After foreign minister Yang Jiechi brushed off Chinese government involvement in recent hacking attacks as nothing but an international smear campaign last weekend, U.S. national security adviser Tom Donilon demanded today that China crack down on cyber espionage and start negotiating rules for proper behavior in cyberspace. From The New York Times:
The White House, Mr. Donilon said, is seeking three things from Beijing: public recognition of the urgency of the problem; a commitment to crack down on hackers in China; and an agreement to take part in a dialogue to establish global standards.
“Increasingly, U.S. businesses are speaking out about their serious concerns about sophisticated, targeted theft of confidential business information and proprietary technologies through cyberintrusions emanating from China on an unprecedented scale,” Mr. Donilon said in a wide-ranging address to the Asia Society in New York.
“The international community,” he added, “cannot tolerate such activity from any country.”
Cyber security analysts in the U.S. claimed in 2011 that they sourced a bulk of China-based cyber attacks against America to about a dozen groups backed or directed by the Chinese government, and a report last month by security firm Mandiant identified a unit of the People’s Liberation Army that had allegedly stolen large quantities of sensitive data from U.S. companies and government organizations since 2006. And while Chinese netizens have called out evidence from the web to support Mandiant’s claims, the Chinese government has responded by accusing America of perpetrating cyber attacks against China as well.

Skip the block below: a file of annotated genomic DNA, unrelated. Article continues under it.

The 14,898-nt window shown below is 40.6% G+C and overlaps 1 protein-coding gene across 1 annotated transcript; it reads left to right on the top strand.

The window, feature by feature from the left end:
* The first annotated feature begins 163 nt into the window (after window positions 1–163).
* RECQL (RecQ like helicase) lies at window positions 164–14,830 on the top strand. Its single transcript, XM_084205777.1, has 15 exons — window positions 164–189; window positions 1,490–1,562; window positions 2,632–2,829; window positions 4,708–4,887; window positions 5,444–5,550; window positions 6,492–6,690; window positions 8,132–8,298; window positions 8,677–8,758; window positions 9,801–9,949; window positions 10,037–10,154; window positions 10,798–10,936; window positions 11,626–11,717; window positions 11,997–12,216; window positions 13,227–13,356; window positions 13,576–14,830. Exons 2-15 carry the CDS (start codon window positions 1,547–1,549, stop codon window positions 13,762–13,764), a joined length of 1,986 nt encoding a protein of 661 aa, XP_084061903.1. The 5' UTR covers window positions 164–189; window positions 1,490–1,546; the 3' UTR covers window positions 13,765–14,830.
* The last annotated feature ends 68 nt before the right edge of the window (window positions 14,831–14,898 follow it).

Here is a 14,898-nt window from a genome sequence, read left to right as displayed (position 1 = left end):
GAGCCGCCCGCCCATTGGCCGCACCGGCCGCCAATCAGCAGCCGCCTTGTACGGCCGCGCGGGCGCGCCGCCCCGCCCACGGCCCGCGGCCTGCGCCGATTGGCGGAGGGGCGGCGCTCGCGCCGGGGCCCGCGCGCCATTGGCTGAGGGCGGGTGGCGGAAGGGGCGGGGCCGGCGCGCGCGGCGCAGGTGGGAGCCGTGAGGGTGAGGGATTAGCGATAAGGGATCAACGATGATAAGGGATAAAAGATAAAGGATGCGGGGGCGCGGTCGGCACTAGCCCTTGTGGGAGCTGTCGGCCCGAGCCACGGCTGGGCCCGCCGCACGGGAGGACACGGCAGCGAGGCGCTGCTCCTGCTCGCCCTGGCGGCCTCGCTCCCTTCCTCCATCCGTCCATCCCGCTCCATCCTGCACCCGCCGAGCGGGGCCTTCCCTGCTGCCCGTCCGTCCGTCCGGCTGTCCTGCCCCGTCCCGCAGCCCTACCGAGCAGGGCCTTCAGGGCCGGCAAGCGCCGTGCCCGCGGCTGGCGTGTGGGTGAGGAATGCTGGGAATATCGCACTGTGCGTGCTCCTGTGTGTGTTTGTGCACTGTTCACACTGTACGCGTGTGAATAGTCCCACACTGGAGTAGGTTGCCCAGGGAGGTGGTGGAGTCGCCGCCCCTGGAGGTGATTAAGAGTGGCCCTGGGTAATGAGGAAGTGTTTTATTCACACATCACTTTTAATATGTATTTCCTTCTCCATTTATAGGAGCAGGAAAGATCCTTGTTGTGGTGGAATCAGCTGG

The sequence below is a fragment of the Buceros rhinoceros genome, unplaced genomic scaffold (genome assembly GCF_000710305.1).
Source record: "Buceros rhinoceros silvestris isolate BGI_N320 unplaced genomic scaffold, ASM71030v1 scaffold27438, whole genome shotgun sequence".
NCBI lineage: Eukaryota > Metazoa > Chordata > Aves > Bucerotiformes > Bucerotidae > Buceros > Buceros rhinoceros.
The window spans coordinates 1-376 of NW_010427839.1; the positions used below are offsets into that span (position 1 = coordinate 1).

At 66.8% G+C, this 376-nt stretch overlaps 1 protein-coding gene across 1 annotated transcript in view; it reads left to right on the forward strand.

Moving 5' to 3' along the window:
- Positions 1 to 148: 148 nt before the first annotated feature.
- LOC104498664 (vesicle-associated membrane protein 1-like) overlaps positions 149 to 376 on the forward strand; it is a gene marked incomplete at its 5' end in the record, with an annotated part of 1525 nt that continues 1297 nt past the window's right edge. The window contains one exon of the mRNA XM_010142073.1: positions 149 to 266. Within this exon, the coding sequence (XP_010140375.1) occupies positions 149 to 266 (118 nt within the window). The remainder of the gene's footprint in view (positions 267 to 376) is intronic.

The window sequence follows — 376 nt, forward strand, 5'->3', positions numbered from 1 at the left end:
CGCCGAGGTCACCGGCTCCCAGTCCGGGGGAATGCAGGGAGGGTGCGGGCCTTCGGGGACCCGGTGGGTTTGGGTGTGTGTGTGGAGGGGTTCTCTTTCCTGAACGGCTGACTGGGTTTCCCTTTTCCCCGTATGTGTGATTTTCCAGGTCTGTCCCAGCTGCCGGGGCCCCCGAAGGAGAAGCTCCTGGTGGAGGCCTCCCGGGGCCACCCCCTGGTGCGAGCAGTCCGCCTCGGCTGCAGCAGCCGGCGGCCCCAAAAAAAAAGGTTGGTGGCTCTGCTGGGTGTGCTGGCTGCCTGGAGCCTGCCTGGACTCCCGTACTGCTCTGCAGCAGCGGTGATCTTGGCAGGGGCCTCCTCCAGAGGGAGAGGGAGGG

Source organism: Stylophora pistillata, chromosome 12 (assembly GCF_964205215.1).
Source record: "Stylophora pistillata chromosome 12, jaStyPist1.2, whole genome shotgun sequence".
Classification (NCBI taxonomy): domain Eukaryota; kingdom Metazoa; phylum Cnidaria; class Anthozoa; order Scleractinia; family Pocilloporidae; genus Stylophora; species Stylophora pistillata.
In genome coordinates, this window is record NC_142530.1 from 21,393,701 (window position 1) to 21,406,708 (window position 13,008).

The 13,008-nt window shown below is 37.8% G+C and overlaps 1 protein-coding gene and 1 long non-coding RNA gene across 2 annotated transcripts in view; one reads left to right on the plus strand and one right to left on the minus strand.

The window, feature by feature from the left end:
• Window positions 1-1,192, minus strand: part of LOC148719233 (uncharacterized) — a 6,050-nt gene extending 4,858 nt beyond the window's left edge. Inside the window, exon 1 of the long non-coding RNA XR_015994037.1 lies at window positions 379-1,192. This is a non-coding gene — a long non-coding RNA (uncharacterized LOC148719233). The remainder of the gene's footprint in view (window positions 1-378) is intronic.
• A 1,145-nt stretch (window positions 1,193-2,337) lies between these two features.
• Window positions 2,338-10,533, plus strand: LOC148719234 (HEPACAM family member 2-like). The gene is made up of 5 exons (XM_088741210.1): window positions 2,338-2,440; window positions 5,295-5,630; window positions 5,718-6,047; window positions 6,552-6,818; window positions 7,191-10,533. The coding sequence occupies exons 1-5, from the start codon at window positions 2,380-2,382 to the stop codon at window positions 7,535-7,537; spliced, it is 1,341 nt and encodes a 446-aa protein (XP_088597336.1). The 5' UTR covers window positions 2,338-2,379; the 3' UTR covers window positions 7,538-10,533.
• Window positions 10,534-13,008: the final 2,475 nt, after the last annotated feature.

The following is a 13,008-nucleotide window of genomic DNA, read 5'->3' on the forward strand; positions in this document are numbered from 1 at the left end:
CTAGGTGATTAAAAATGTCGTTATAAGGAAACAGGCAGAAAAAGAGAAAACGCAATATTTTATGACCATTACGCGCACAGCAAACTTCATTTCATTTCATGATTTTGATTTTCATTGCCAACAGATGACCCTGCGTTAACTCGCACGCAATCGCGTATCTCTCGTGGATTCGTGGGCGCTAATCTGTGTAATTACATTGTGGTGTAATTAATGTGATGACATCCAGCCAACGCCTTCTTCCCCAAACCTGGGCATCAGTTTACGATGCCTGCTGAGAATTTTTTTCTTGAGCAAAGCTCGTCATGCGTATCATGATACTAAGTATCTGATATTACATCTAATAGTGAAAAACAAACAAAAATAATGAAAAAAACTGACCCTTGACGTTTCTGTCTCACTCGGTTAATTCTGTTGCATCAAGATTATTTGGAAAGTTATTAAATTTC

The issue could become more sensitive for the Obama administration, according to Geoff Dyer and Shannon Bond at the Financial Times, as it wants to prove it can act tough against China but doesn’t want cyber security to dominate Sino-U.S. relations. The Wall Street Journal had more on Donilon’s comments:
White House spokeswoman Caitlin Hayden said Mr. Donilon raised the cybersecurity issue in his remarks to highlight the priority it has taken in talks with the Chinese government. He sought to provide “a constructive way forward,” Ms. Hayden said, adding, “given the increased media attention, our growing concerns, and the fact that cyber has become a priority topic in our discussions with the Chinese, it made sense to include it in a speech that is intended to highlight our priorities.”
The White House criticism of China Monday followed a highly orchestrated administration rollout recently of a cybersecurity campaign, which included an executive order to bolster the protections for computer networks running critical infrastructure like the electric grid.